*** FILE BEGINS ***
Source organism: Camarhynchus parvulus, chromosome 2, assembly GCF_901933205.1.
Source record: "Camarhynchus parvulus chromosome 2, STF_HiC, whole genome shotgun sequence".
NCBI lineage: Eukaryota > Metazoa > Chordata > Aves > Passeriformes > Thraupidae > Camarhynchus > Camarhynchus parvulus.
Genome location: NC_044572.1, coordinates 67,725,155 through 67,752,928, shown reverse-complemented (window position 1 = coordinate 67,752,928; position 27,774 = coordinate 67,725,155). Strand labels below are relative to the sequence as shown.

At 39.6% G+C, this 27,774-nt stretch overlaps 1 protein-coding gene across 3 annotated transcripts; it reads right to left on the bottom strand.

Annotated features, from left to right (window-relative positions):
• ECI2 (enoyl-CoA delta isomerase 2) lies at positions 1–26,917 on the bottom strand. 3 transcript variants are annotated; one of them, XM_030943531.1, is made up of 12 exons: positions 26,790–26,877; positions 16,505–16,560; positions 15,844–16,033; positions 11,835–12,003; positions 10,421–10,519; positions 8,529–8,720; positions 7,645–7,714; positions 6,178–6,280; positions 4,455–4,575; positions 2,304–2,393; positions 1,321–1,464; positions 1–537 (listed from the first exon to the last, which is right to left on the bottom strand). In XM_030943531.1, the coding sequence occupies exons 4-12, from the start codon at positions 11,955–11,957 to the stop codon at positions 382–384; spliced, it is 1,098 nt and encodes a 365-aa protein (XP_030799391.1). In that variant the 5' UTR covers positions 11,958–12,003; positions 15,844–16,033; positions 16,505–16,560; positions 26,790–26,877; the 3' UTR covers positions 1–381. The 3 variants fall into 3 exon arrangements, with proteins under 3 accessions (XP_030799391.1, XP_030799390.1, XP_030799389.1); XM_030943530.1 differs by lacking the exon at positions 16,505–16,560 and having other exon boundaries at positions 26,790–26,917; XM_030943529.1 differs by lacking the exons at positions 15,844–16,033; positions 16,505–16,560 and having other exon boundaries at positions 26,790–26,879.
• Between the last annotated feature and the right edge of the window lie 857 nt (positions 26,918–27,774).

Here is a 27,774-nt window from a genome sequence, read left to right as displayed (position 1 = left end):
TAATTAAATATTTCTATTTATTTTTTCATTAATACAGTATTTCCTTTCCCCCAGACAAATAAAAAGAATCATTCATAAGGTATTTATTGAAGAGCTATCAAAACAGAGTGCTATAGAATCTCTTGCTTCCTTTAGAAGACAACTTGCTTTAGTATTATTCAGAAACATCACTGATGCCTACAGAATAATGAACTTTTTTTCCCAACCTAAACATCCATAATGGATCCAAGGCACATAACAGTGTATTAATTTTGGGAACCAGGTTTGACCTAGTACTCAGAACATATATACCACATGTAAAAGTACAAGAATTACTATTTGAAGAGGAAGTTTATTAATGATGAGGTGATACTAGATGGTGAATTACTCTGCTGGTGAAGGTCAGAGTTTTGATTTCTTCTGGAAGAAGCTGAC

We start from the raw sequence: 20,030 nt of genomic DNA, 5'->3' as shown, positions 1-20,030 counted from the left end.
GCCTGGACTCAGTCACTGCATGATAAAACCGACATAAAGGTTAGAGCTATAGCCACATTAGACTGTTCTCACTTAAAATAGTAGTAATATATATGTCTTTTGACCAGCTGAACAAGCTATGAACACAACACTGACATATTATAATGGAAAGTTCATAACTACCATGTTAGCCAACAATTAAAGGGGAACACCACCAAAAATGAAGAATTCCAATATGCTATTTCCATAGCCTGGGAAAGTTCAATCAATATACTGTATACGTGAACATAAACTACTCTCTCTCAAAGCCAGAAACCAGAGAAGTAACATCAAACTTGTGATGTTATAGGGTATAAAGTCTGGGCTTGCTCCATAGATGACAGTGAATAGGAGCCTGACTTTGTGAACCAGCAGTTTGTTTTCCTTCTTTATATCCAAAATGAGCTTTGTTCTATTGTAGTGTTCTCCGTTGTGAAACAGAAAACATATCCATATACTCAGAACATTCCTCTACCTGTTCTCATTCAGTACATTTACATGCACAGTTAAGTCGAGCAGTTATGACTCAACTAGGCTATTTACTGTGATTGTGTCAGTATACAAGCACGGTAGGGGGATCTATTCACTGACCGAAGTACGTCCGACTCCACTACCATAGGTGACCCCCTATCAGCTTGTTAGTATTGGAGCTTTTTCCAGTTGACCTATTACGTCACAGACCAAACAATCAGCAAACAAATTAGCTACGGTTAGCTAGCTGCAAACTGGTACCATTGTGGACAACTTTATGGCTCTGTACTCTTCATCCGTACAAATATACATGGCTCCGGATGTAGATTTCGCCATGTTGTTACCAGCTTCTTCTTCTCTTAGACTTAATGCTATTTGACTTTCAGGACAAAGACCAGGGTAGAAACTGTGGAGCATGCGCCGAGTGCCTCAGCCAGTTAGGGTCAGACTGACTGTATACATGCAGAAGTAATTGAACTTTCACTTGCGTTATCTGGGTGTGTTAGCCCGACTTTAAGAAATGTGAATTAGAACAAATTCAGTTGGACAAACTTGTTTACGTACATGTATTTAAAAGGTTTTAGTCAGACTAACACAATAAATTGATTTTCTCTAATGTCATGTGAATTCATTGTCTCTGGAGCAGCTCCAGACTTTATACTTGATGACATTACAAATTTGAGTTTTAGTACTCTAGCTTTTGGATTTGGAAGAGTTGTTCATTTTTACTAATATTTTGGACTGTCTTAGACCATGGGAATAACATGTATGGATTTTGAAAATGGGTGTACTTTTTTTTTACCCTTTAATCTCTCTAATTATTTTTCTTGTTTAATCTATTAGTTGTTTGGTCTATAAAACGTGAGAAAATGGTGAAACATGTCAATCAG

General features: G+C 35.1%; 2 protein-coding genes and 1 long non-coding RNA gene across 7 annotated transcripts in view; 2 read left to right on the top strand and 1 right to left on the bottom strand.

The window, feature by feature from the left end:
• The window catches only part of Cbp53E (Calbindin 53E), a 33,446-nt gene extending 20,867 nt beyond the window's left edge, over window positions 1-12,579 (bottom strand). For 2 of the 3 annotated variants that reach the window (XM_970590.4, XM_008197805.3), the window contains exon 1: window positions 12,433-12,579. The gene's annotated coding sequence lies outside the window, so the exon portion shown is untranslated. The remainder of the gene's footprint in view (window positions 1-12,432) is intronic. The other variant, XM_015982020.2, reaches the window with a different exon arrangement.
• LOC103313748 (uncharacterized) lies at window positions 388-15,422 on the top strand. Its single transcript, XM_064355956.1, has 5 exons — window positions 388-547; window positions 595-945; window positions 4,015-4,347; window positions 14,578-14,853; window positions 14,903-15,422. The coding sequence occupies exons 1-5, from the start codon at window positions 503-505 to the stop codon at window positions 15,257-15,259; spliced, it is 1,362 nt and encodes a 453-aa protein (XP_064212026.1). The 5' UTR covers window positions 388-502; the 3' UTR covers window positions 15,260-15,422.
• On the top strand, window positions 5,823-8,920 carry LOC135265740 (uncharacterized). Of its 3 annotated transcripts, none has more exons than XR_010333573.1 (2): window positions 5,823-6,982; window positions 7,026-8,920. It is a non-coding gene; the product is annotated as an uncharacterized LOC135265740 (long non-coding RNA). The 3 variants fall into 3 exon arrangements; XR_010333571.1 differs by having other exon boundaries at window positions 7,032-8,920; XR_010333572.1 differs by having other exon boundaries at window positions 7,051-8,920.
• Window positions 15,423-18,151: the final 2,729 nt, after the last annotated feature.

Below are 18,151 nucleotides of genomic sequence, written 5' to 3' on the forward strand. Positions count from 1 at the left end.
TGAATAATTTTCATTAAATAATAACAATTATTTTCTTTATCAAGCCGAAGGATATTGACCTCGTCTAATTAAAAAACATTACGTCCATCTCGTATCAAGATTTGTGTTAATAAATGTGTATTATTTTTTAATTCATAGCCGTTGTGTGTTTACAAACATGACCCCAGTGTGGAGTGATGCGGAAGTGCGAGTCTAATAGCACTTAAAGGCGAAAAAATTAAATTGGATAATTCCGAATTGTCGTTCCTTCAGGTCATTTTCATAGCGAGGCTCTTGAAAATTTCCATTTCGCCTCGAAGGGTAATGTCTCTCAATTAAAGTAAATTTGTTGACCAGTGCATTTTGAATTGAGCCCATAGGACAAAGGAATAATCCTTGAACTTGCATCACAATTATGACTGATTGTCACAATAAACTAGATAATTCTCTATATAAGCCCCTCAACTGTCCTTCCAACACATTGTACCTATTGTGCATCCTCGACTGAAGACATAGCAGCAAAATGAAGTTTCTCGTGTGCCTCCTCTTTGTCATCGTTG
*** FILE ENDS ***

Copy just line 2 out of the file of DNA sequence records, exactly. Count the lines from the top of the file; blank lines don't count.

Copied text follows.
Source record: "Camarhynchus parvulus chromosome 2, STF_HiC, whole genome shotgun sequence".